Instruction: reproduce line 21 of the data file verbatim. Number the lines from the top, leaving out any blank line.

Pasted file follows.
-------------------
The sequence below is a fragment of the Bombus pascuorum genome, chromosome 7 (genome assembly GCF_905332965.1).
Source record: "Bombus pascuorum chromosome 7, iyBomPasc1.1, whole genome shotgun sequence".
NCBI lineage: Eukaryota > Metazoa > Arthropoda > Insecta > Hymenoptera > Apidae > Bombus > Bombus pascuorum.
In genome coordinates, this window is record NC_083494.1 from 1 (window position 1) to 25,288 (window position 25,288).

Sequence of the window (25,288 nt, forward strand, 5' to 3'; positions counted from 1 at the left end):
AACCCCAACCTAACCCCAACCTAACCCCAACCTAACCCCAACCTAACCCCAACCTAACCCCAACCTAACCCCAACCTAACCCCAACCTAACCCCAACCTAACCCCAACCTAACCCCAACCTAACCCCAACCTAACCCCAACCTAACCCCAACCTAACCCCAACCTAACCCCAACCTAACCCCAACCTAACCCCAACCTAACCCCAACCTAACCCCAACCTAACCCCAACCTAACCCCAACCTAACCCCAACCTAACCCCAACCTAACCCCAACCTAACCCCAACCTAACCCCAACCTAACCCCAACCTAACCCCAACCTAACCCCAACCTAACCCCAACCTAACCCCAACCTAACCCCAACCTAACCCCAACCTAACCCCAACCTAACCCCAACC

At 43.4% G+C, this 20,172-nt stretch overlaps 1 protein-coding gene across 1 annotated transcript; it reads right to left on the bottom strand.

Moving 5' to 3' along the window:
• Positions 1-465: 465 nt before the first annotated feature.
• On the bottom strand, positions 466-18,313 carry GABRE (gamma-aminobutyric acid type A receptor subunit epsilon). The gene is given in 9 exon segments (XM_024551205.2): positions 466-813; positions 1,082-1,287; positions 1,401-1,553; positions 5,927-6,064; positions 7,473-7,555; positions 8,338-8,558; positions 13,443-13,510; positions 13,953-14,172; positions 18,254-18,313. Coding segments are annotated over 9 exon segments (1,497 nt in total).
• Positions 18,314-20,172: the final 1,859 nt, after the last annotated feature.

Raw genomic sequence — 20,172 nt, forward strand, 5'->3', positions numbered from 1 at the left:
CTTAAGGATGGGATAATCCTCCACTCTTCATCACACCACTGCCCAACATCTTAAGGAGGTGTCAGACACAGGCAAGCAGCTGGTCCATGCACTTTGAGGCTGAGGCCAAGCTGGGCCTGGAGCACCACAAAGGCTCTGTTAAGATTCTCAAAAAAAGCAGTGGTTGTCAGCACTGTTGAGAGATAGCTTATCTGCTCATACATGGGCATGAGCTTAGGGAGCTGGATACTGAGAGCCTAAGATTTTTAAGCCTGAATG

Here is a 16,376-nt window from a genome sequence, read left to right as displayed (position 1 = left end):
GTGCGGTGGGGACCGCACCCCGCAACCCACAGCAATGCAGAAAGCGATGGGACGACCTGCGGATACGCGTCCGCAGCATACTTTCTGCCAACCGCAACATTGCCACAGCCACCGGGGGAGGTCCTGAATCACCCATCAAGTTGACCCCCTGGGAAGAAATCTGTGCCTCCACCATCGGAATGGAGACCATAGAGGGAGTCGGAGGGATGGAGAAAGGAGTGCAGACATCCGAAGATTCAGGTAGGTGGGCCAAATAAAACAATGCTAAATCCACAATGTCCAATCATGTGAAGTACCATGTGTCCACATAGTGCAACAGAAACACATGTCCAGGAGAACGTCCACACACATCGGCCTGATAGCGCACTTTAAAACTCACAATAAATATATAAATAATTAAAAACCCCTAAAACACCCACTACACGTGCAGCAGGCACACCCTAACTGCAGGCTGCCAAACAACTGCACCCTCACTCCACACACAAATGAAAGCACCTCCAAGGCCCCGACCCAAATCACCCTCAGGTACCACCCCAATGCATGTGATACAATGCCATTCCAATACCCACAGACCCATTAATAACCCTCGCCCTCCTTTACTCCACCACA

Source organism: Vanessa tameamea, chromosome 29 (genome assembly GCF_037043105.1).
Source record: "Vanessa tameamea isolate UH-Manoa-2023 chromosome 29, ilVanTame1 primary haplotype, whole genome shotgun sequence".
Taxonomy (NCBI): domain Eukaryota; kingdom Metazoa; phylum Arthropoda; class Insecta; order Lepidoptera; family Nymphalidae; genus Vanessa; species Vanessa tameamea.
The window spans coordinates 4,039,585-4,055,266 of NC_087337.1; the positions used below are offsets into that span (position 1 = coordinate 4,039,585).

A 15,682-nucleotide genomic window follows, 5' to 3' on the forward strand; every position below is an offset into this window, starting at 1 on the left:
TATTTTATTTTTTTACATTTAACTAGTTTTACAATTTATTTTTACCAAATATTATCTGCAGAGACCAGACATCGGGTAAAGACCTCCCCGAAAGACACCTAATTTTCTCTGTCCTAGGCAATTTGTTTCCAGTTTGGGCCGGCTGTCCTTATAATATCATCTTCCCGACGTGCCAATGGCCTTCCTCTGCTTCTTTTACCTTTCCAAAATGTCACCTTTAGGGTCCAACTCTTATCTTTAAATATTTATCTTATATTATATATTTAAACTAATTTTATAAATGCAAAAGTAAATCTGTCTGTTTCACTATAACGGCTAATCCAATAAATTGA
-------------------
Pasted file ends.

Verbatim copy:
TATTTTATTTTTTTACATTTAACTAGTTTTACAATTTATTTTTACCAAATATTATCTGCAGAGACCAGACATCGGGTAAAGACCTCCCCGAAAGACACCTAATTTTCTCTGTCCTAGGCAATTTGTTTCCAGTTTGGGCCGGCTGTCCTTATAATATCATCTTCCCGACGTGCCAATGGCCTTCCTCTGCTTCTTTTACCTTTCCAAAATGTCACCTTTAGGGTCCAACTCTTATCTTTAAATATTTATCTTATATTATATATTTAAACTAATTTTATAAATGCAAAAGTAAATCTGTCTGTTTCACTATAACGGCTAATCCAATAAATTGA